Climate shock adaptation for Kenyan maize-legume farmers: choice, complementarities and substitutions between strategies uri icon

abstract

  • Crop failure due to climate shocks increases the risk of hunger for small-scale farmers. This paper identifies the major climate shocks affecting maize-legume farmers in Kenya, and the factors associated with their decision to adapt including the specific adaptation strategies to employ. During 2000-2010 surveyed farm households reported drought, crop pests and excessive rainfall as the most frequent and severe climate shocks. Probit regression results show that previous experiences of drought reduce the likelihood of adaptation to drought and excessive rainfall. Female-headed households are more inclined than male-headed households to adapt to excessive rainfall. Next, multivariate probit regression results identify farm adjustment (e.g. use of improved varieties and replanting) to be a substitution strategy for selling assets and borrowing for drought adaptation, while reducing consumption seems to be a complementary strategy for borrowing. To adapt to crop pests, farm adjustment seems to be a substitution strategy for selling assets and reducing consumption; however, selling assets is a complementary strategy for borrowing. Policy to encourage adaptation should incorporate implication of multiple shocks and target assistance to poor, food-insecure and female-headed households as these are often disadvantaged in terms of asset endowment and access to the technology necessary for adaptation.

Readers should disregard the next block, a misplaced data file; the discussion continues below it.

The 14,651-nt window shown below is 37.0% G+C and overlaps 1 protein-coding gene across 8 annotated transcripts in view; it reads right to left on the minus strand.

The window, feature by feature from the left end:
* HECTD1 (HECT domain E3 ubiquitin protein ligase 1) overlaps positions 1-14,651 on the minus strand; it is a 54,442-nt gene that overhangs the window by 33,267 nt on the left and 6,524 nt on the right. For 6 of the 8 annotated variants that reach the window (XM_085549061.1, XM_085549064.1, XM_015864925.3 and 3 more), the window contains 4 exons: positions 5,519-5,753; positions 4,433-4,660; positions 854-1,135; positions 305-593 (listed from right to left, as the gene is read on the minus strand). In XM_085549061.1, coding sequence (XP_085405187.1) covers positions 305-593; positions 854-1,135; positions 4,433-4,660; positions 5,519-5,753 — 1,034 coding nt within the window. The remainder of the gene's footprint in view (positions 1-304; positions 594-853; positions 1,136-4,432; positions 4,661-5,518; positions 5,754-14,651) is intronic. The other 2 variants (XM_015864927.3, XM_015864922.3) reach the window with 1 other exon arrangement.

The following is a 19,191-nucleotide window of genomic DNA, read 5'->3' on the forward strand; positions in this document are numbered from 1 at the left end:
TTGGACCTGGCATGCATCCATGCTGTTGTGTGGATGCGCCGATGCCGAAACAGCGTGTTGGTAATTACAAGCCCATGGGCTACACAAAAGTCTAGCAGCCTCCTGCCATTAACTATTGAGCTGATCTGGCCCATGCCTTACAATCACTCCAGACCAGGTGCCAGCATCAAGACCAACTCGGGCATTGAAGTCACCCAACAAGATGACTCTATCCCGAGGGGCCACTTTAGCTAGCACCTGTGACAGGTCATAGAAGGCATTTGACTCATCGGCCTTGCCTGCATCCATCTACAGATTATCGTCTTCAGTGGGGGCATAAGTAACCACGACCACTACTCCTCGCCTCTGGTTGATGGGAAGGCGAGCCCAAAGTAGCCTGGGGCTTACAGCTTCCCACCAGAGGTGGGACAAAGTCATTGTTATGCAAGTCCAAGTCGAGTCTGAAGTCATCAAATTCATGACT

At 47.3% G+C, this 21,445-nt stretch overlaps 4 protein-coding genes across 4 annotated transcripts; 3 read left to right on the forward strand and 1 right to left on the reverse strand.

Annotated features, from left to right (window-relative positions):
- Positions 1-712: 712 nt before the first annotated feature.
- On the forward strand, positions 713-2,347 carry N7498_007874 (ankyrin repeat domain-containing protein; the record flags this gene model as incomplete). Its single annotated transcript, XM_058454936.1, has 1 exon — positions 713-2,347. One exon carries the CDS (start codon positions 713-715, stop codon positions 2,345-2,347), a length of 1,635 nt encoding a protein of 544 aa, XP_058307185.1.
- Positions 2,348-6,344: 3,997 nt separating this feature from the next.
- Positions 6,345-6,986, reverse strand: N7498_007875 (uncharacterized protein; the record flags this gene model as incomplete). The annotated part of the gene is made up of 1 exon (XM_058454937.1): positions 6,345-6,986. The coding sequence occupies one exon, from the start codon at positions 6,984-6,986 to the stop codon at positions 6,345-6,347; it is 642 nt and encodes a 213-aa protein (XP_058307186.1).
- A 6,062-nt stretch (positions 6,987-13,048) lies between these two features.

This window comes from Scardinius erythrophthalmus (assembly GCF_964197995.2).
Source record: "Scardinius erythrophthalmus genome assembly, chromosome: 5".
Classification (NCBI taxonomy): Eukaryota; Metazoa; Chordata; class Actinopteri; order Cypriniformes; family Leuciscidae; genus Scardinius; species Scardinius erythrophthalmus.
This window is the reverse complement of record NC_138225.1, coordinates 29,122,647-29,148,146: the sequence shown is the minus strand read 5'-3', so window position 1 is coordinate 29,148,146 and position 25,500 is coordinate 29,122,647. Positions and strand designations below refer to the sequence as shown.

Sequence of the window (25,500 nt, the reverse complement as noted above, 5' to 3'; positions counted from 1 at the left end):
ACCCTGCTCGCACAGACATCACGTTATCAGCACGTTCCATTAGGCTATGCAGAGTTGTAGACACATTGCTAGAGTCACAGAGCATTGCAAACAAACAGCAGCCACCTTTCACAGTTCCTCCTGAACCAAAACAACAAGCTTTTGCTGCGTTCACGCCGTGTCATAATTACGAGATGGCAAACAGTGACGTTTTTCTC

publication date

  • 2019
  • 2019